3016. After saying all of this the friar was silent. He knew he had gone to far in what he had said, but he was carried away by the sound of his own voice in the silence of the judgment hall. Perhaps if the judges had shown any emotion or had even fidgeted in their chairs in a disapproving way, the friar might have exercised some caution.
After a painful silence the judges conferred with each other very
briefly, and in their hushed conversation it was obvious that all three
agreed about every aspect of the case; not a good sign for the defense.
If only the friar could see just one of the judges holding back and
shaking his head in indication of skepticism. But there was no
skepticism or disagreement, just three old men whispering and nodding
their heads in agreement.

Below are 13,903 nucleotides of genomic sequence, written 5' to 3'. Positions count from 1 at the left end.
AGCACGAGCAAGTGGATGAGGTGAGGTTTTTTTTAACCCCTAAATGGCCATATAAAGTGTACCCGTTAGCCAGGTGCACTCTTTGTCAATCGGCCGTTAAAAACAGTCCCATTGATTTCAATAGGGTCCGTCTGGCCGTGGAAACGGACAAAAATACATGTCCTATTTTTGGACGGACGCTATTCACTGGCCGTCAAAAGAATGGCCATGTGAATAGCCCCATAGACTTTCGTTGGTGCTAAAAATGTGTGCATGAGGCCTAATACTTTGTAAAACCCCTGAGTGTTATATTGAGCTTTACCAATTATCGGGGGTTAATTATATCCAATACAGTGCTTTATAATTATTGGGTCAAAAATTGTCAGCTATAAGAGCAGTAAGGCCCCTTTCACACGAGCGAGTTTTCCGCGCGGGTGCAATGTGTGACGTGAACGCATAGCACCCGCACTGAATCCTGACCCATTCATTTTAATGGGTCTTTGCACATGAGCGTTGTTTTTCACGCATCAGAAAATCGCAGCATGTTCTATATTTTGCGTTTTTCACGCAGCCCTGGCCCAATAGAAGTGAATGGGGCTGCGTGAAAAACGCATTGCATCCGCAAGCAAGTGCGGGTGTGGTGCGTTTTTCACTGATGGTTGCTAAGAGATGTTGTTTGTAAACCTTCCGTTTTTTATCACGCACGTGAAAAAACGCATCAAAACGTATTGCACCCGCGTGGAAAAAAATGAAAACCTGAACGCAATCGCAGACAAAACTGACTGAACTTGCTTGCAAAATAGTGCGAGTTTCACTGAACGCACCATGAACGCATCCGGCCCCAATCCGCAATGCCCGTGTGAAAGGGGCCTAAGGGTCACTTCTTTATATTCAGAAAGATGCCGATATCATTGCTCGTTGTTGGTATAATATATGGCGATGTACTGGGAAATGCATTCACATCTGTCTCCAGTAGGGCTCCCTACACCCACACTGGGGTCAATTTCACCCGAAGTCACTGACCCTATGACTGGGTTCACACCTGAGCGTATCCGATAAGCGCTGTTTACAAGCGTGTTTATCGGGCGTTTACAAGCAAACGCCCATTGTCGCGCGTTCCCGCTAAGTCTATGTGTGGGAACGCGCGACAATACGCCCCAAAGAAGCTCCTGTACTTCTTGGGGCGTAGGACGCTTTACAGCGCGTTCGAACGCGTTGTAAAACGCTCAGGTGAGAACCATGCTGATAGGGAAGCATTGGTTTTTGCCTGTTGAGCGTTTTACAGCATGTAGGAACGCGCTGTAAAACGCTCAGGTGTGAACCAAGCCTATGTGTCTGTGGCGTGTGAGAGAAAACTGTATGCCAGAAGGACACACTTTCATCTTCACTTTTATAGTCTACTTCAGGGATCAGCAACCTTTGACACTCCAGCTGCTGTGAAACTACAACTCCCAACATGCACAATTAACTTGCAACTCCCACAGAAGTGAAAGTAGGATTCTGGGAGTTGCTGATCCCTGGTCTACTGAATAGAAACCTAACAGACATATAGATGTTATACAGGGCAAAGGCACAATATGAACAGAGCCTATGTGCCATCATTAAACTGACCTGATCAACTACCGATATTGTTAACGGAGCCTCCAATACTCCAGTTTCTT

The judge in the center of the three had a crooked face, the right side
hung down a little as if he had suffered a stroke. It was he that
responded to the friar. He spoke not of Faldoni’s guilt or innocence,
but of the friar’s argument.
3019. The judge said, “First you attempt to establish that the gardener did not steal anything because everything belongs to the monastery. Not content with that piece of impertinence, you then make the argument that everything belongs to God. From there you have gone on to accuse us of a crime for taking it into our hands to act on God’s behalf, and without His permission.”